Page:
Project Information
Evolutionary Fates of Hemoglobin and Heme Scavengers in White-blooded Antarctic Icefishes
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End Date:
This work will broaden our knowledge and insights into genetic trait loss or change accompanying species evolution in general as well as within the uniquely isolated and frigid Southern Ocean. The system of oxygen-carrying and related proteins being studied is very important to human health and the two proteins being specifically studied in this work (haptoglobin and hemopexin) have crucial roles in preventing excess iron loading in the kidneys. As such, the project has the potential to contribute novel insights that could be valuable to medical science. The project will also further the NSF goals of training new generations of scientists and of making scientific discoveries available to the general public. The lead principal investigator on the project is an early career scientist whose career development will be enhanced by this project. It will also support the training of several undergraduate students in molecular biology, protein biochemistry, and appreciation of the unique Antarctic fish fauna and environment. The project will contribute to a content-rich web site that will bring to the public the history of biological discoveries and sciences on fishes of the Southern Ocean and through this project the investigators will contribute to an annual polar event at a children's science museum.

The Antarctic icefishes have thrived despite the striking evolutionary loss of the normally indispensable respiratory protein hemoglobin in all species and myoglobin in some. Studies over the past decades have predominately focused on the mechanisms behind hemoprotein losses and the resulting compensatory adaptations in these fish, while evolutionary impact of such losses on the supporting protein genes and functions has remained unaddressed. This project investigates the evolutionary fate of two important partner proteins, the hemoglobin scavenger haptoglobin and the heme scavenger hemopexin (heme groups are the iron-containing functional group of proteins such as hemoglobin and myoglobin). With the permanent hemoglobin-null state in Antarctic icefishes, and particularly in dual hemoglobin- and myoglobin-null species, the preservation of a functional haptoglobin would seem unessential and the role of hemopexin likely diminished. This project seeks to resolve whether co-evolutionary loss or reduction of these supporting proteins occurred with the extinction of the hemoglobin trait in the icefishes, and the molecular mechanisms underlying such changes. The investigators envisage the cold and oxygen rich marine environment as the start of a cascade of relaxation of selection pressures. Initially this would have obviated the need for maintaining functional oxygen carrying proteins, ultimately leading to their permanent loss. These events in turn would have relaxed the maintenance of the network of supporting systems, leading to additional trait loss or change.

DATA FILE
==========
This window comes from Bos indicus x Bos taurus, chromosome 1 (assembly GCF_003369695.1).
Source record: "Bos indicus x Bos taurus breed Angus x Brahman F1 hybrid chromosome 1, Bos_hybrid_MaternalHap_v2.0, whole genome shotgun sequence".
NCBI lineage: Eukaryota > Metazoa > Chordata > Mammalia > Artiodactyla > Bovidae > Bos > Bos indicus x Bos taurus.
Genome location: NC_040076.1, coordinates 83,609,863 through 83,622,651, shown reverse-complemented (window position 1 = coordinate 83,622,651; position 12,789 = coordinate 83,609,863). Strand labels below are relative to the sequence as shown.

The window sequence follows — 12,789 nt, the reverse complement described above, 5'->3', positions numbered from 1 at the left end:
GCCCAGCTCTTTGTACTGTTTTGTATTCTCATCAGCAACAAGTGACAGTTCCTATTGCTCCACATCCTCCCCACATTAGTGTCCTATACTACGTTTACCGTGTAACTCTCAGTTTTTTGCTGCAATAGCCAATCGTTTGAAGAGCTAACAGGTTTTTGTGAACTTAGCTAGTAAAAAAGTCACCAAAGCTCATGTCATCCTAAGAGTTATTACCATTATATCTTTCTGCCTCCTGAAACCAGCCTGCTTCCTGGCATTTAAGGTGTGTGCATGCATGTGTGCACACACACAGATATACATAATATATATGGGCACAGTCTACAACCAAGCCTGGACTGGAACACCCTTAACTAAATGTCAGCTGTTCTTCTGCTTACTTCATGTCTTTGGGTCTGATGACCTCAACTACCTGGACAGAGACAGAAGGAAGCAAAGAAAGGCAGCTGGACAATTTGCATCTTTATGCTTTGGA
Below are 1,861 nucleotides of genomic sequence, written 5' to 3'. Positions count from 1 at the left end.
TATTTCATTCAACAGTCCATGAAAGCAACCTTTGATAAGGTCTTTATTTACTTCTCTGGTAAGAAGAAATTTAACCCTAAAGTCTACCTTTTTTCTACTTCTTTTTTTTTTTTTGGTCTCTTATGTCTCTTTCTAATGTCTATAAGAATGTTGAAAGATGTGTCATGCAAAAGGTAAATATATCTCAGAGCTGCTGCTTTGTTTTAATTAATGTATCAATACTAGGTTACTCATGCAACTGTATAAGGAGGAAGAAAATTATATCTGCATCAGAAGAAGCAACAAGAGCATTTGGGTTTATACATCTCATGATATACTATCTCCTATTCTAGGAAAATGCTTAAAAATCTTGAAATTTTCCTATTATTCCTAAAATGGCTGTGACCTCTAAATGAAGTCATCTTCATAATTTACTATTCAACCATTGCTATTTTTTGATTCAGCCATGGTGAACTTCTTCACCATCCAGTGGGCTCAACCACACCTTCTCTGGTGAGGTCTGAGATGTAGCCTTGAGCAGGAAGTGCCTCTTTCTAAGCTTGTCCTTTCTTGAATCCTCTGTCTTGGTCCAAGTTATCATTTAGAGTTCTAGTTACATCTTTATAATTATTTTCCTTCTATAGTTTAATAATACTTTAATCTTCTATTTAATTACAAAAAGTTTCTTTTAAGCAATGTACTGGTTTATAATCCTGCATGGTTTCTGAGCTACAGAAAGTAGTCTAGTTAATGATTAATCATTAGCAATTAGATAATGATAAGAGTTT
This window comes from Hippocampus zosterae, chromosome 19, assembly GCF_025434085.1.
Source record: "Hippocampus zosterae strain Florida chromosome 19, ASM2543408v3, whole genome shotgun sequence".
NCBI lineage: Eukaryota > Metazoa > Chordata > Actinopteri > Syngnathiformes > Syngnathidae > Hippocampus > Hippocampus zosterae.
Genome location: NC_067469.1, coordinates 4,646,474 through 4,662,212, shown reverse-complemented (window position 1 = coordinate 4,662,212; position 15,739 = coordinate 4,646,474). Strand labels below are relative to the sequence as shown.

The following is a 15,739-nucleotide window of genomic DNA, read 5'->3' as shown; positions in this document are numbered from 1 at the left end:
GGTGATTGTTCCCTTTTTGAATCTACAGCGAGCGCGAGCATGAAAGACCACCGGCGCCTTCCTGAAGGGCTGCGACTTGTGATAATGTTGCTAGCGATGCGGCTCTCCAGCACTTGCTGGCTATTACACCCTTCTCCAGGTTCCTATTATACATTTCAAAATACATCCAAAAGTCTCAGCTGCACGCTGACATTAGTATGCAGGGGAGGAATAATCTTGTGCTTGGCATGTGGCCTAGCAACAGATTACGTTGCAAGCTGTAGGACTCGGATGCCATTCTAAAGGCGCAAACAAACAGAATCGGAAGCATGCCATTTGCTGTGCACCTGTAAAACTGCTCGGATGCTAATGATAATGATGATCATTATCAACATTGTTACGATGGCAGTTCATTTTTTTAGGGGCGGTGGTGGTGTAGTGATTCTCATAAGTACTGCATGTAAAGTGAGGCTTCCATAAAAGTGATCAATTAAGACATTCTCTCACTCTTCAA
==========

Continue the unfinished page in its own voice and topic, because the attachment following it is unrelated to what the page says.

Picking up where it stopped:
Person Role
Bilyk, Kevin Investigator
Antarctic Organisms and Ecosystems Award # 1341701
AMD - DIF Record(s)
Data Management Plan
None in the Database
Product Level:
Not provided
Repository Title (link) Format(s) Status
NCBI GenBank Antarctic Ice fish; submission ID #SRP113562 None exist
  1. Bilyk, K. T., Vargas-Chacoff, L., & Cheng, C.-H. C. (2018). Evolution in chronic cold: varied loss of cellular response to heat in Antarctic notothenioid fish. BMC Evolutionary Biology, 18(1). (doi:10.1186/s12862-018-1254-6)
  2. Bilyk, K. T., Zhuang, X., Murphy, K. R., & Cheng, C.-H. C. (2019). A tale of two genes: divergent evolutionary fate of haptoglobin and hemopexin in hemoglobinless antarctic icefishes. Journal of Experimental Biology. (doi:10.1242/jeb.188573)
  3. Bilyk, K. T., Zhuang, X., & Papetti, C. (2023). Positive and Relaxed Selective Pressures Have Both Strongly Influenced the Evolution of Cryonotothenioid Fishes during Their Radiation in the Freezing Southern Ocean. Genome Biology and Evolution, 15(4). (doi:10.1093/gbe/evad049)
Platforms and Instruments

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